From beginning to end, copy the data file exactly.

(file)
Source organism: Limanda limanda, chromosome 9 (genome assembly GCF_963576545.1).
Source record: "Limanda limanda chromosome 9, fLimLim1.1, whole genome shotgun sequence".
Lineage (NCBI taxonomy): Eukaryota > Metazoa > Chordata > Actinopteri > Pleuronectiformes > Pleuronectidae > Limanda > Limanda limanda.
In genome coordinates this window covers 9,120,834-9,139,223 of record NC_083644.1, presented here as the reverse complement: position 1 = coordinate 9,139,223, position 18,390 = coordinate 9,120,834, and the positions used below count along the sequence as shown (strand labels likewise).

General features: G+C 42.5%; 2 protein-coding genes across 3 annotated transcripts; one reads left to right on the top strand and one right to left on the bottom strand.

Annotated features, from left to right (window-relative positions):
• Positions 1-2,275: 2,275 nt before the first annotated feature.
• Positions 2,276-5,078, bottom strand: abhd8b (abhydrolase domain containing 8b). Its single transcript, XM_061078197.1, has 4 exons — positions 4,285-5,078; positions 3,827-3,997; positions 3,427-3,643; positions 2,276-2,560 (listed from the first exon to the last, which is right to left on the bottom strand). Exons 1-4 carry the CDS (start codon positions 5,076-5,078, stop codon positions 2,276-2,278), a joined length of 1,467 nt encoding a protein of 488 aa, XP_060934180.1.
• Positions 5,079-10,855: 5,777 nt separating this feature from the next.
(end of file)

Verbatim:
Source organism: Limanda limanda, chromosome 9 (genome assembly GCF_963576545.1).
Source record: "Limanda limanda chromosome 9, fLimLim1.1, whole genome shotgun sequence".
Lineage (NCBI taxonomy): Eukaryota > Metazoa > Chordata > Actinopteri > Pleuronectiformes > Pleuronectidae > Limanda > Limanda limanda.
In genome coordinates this window covers 9,120,834-9,139,223 of record NC_083644.1, presented here as the reverse complement: position 1 = coordinate 9,139,223, position 18,390 = coordinate 9,120,834, and the positions used below count along the sequence as shown (strand labels likewise).

General features: G+C 42.5%; 2 protein-coding genes across 3 annotated transcripts; one reads left to right on the top strand and one right to left on the bottom strand.

Annotated features, from left to right (window-relative positions):
• Positions 1-2,275: 2,275 nt before the first annotated feature.
• Positions 2,276-5,078, bottom strand: abhd8b (abhydrolase domain containing 8b). Its single transcript, XM_061078197.1, has 4 exons — positions 4,285-5,078; positions 3,827-3,997; positions 3,427-3,643; positions 2,276-2,560 (listed from the first exon to the last, which is right to left on the bottom strand). Exons 1-4 carry the CDS (start codon positions 5,076-5,078, stop codon positions 2,276-2,278), a joined length of 1,467 nt encoding a protein of 488 aa, XP_060934180.1.
• Positions 5,079-10,855: 5,777 nt separating this feature from the next.